Keeping Grandma and Grandpa behind the wheel might be more consequential for their health then previously thought.
A review of multiple studies on older adults and driving indicated that when people stopped driving, it lead to decreased physical and mental health.
Senior author Guohua Li, MD, DrPH, and colleagues analyzed data from 16 studies on drivers older than the age of 55. People who stopped driving reported they were less productive and did not participate as much in outside activities.
Women were more likely to report declines in social activities than men.
"For many older adults, driving is more than a privilege. It is instrumental to their daily living and is a strong indicator of self-control, personal freedom, and independence," Li commented in a press release.
The studies also included data on health outcomes. Dr. Li and her team found that when older adults stopped driving, their general health declined significantly within five years of driving cessation.
Over a 10-year period, former drivers were more likely to have cognitive problems than those of similar age who were still driving. One study found that former drivers were five times more likely to be admitted to long-term care facilities than current drivers.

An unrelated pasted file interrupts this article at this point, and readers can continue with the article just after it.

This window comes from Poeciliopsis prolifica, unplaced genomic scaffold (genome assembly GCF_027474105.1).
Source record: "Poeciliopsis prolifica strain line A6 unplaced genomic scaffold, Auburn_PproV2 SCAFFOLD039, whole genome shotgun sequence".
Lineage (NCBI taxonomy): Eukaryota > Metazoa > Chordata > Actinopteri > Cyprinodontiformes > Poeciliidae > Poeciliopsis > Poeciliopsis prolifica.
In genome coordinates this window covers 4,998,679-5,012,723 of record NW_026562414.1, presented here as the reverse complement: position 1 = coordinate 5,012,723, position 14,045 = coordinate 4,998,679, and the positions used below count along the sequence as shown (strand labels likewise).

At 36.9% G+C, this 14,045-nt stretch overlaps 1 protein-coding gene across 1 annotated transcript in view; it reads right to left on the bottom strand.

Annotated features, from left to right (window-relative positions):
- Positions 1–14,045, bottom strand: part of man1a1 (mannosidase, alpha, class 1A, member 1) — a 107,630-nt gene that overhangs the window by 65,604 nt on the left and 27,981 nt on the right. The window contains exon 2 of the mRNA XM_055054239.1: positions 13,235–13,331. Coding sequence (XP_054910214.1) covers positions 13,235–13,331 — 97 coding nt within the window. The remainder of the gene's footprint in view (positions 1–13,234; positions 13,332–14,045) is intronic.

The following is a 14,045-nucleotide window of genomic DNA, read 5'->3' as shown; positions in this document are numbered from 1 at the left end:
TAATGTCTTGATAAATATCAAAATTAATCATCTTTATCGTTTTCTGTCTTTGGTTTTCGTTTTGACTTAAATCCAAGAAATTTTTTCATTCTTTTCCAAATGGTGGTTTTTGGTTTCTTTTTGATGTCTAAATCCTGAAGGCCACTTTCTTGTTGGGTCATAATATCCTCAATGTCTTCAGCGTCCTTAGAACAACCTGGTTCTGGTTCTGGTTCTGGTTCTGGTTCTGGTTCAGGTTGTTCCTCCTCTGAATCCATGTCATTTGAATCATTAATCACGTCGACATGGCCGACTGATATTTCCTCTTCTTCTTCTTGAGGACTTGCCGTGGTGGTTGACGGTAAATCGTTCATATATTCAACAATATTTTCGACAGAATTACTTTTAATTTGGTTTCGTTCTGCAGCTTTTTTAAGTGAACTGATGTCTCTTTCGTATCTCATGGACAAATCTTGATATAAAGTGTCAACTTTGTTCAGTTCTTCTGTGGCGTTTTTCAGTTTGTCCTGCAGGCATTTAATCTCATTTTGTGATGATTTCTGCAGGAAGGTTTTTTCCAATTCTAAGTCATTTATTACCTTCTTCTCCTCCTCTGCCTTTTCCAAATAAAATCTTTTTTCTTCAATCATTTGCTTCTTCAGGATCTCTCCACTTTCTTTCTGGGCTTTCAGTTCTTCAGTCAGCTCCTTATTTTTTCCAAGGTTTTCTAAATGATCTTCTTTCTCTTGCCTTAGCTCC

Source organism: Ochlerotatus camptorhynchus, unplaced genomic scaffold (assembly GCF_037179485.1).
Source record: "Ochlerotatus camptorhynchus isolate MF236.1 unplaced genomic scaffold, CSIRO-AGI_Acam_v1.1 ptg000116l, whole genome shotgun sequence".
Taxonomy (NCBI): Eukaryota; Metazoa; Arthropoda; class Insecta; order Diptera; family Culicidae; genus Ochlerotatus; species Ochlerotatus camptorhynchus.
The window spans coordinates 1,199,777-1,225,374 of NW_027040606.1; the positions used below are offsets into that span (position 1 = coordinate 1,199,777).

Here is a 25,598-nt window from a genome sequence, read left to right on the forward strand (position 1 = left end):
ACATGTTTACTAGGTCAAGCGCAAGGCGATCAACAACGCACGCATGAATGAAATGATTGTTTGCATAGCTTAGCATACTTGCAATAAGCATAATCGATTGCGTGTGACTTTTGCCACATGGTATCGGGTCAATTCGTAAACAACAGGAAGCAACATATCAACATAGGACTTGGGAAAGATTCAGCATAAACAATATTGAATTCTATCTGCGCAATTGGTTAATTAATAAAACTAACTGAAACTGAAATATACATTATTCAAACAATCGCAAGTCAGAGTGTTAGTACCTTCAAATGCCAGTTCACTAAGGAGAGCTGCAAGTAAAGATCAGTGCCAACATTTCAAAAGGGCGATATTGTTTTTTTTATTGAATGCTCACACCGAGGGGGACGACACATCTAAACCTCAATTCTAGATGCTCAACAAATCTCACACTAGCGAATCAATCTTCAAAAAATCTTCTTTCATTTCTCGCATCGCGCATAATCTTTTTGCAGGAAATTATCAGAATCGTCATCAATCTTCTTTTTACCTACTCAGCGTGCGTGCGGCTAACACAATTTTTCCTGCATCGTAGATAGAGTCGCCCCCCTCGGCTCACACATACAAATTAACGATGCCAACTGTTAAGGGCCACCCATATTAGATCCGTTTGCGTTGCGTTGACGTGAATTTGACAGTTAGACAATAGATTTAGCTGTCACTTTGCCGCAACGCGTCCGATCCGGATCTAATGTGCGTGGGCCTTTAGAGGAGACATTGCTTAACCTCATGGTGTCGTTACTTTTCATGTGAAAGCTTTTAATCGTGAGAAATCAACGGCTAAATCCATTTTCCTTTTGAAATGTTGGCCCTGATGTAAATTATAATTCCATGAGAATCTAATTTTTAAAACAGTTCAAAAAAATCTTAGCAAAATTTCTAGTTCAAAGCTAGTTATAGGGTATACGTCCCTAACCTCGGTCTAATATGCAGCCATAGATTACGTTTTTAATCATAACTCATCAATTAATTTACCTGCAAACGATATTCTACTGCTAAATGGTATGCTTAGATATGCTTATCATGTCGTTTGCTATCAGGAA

"It is almost inevitable to face the decision to stop driving during the aging process as cognitive and physical functions decline," Li commented in a press release.
Pooled study data indicated that the risk of depression almost doubled in former drivers compared to current drivers. The researchers note that older adults who cannot drive safely should not drive. However, the loss of social interaction may be a factor in declining mental health. Alternative transportation and public health programs can help improve the situation.
"When decision time comes, it is important to take into consideration the potential for adverse health consequences of driving cessation and to make personalized plans to maintain mobility and social activities,” Li added in the press release.
Dr. Li is also a professor of epidemiology and the founding director of the Center for Injury Epidemiology and Prevention at Columbia University.
The study was published in the February issue of the Journal of the American Geriatrics Society. Funding for the study was provided by the AAA Foundation for Traffic Safety’s Longitudinal Research on Aging Drivers (LongROAD) Project and the National Center for Injury Prevention and Control at the Centers for Disease Control and Prevention.
None of the authors reported a conflict of interest.